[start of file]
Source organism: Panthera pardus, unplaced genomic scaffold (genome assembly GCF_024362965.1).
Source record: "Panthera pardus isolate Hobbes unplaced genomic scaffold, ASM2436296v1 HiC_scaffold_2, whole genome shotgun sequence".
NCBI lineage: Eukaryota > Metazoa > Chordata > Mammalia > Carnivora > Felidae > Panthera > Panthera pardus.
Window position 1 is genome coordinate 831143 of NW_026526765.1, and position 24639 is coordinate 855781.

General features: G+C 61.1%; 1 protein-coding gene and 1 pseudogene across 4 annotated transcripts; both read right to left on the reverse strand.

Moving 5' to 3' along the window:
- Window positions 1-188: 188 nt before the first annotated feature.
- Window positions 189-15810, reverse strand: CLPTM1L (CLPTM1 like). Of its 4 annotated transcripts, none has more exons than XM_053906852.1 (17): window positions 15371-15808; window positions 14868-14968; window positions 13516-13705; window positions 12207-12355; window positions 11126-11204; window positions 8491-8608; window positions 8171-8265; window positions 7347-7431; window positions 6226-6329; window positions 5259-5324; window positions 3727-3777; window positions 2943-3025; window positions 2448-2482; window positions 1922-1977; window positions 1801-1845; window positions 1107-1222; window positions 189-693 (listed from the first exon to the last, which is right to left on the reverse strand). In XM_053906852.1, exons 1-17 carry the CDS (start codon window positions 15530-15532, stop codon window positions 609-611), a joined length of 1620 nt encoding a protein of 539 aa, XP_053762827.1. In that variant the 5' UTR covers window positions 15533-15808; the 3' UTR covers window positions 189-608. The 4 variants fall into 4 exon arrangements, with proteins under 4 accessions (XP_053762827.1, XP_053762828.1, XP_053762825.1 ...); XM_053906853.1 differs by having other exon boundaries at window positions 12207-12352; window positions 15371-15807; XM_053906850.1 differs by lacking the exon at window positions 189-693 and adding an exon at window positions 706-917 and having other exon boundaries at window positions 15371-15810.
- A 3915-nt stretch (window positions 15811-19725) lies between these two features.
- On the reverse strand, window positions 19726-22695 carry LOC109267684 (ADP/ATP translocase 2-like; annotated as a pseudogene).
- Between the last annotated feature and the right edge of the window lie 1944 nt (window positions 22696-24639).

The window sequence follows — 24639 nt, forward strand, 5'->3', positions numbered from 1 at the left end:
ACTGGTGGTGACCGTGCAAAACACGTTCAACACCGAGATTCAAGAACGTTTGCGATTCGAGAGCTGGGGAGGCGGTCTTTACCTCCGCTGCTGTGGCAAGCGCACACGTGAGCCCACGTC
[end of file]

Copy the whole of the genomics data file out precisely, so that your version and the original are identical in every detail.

Source organism: Panthera pardus, unplaced genomic scaffold (genome assembly GCF_024362965.1).
Source record: "Panthera pardus isolate Hobbes unplaced genomic scaffold, ASM2436296v1 HiC_scaffold_2, whole genome shotgun sequence".
NCBI lineage: Eukaryota > Metazoa > Chordata > Mammalia > Carnivora > Felidae > Panthera > Panthera pardus.
Window position 1 is genome coordinate 831143 of NW_026526765.1, and position 24639 is coordinate 855781.

General features: G+C 61.1%; 1 protein-coding gene and 1 pseudogene across 4 annotated transcripts; both read right to left on the reverse strand.

Moving 5' to 3' along the window:
- Window positions 1-188: 188 nt before the first annotated feature.
- Window positions 189-15810, reverse strand: CLPTM1L (CLPTM1 like). Of its 4 annotated transcripts, none has more exons than XM_053906852.1 (17): window positions 15371-15808; window positions 14868-14968; window positions 13516-13705; window positions 12207-12355; window positions 11126-11204; window positions 8491-8608; window positions 8171-8265; window positions 7347-7431; window positions 6226-6329; window positions 5259-5324; window positions 3727-3777; window positions 2943-3025; window positions 2448-2482; window positions 1922-1977; window positions 1801-1845; window positions 1107-1222; window positions 189-693 (listed from the first exon to the last, which is right to left on the reverse strand). In XM_053906852.1, exons 1-17 carry the CDS (start codon window positions 15530-15532, stop codon window positions 609-611), a joined length of 1620 nt encoding a protein of 539 aa, XP_053762827.1. In that variant the 5' UTR covers window positions 15533-15808; the 3' UTR covers window positions 189-608. The 4 variants fall into 4 exon arrangements, with proteins under 4 accessions (XP_053762827.1, XP_053762828.1, XP_053762825.1 ...); XM_053906853.1 differs by having other exon boundaries at window positions 12207-12352; window positions 15371-15807; XM_053906850.1 differs by lacking the exon at window positions 189-693 and adding an exon at window positions 706-917 and having other exon boundaries at window positions 15371-15810.
- A 3915-nt stretch (window positions 15811-19725) lies between these two features.
- On the reverse strand, window positions 19726-22695 carry LOC109267684 (ADP/ATP translocase 2-like; annotated as a pseudogene).
- Between the last annotated feature and the right edge of the window lie 1944 nt (window positions 22696-24639).

The window sequence follows — 24639 nt, forward strand, 5'->3', positions numbered from 1 at the left end:
ACTGGTGGTGACCGTGCAAAACACGTTCAACACCGAGATTCAAGAACGTTTGCGATTCGAGAGCTGGGGAGGCGGTCTTTACCTCCGCTGCTGTGGCAAGCGCACACGTGAGCCCACGTC